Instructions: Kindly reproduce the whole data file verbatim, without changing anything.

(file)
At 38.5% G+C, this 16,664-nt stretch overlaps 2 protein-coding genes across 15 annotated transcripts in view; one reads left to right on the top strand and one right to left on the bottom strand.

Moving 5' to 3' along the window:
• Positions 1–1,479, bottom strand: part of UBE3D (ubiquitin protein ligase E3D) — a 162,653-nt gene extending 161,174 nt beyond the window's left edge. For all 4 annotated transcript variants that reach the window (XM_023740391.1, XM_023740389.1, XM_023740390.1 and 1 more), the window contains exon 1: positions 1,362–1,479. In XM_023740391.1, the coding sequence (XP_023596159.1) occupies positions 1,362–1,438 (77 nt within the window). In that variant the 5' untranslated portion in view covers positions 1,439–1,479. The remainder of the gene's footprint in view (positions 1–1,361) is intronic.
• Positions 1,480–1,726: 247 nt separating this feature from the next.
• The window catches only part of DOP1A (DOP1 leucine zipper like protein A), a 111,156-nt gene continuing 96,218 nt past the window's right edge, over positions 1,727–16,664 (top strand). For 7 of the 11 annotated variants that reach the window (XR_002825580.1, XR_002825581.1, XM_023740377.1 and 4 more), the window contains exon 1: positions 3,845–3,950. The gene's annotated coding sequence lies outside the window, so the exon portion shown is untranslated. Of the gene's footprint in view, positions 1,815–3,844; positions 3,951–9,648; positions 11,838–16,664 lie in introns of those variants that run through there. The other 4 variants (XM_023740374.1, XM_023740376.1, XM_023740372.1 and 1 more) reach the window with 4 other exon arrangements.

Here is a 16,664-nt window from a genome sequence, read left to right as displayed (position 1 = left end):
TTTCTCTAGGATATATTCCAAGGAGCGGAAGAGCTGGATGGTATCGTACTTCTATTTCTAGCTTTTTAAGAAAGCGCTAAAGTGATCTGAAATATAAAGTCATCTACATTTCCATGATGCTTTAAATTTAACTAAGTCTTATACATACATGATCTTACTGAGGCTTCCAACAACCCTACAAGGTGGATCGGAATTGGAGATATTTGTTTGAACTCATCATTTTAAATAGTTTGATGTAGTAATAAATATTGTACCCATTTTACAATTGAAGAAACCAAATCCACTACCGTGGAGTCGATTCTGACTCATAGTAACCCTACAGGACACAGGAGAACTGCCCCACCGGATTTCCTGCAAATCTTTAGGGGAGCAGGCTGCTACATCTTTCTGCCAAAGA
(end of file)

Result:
At 38.5% G+C, this 16,664-nt stretch overlaps 2 protein-coding genes across 15 annotated transcripts in view; one reads left to right on the top strand and one right to left on the bottom strand.

Moving 5' to 3' along the window:
• Positions 1–1,479, bottom strand: part of UBE3D (ubiquitin protein ligase E3D) — a 162,653-nt gene extending 161,174 nt beyond the window's left edge. For all 4 annotated transcript variants that reach the window (XM_023740391.1, XM_023740389.1, XM_023740390.1 and 1 more), the window contains exon 1: positions 1,362–1,479. In XM_023740391.1, the coding sequence (XP_023596159.1) occupies positions 1,362–1,438 (77 nt within the window). In that variant the 5' untranslated portion in view covers positions 1,439–1,479. The remainder of the gene's footprint in view (positions 1–1,361) is intronic.
• Positions 1,480–1,726: 247 nt separating this feature from the next.
• The window catches only part of DOP1A (DOP1 leucine zipper like protein A), a 111,156-nt gene continuing 96,218 nt past the window's right edge, over positions 1,727–16,664 (top strand). For 7 of the 11 annotated variants that reach the window (XR_002825580.1, XR_002825581.1, XM_023740377.1 and 4 more), the window contains exon 1: positions 3,845–3,950. The gene's annotated coding sequence lies outside the window, so the exon portion shown is untranslated. Of the gene's footprint in view, positions 1,815–3,844; positions 3,951–9,648; positions 11,838–16,664 lie in introns of those variants that run through there. The other 4 variants (XM_023740374.1, XM_023740376.1, XM_023740372.1 and 1 more) reach the window with 4 other exon arrangements.

Here is a 16,664-nt window from a genome sequence, read left to right as displayed (position 1 = left end):
TTTCTCTAGGATATATTCCAAGGAGCGGAAGAGCTGGATGGTATCGTACTTCTATTTCTAGCTTTTTAAGAAAGCGCTAAAGTGATCTGAAATATAAAGTCATCTACATTTCCATGATGCTTTAAATTTAACTAAGTCTTATACATACATGATCTTACTGAGGCTTCCAACAACCCTACAAGGTGGATCGGAATTGGAGATATTTGTTTGAACTCATCATTTTAAATAGTTTGATGTAGTAATAAATATTGTACCCATTTTACAATTGAAGAAACCAAATCCACTACCGTGGAGTCGATTCTGACTCATAGTAACCCTACAGGACACAGGAGAACTGCCCCACCGGATTTCCTGCAAATCTTTAGGGGAGCAGGCTGCTACATCTTTCTGCCAAAGA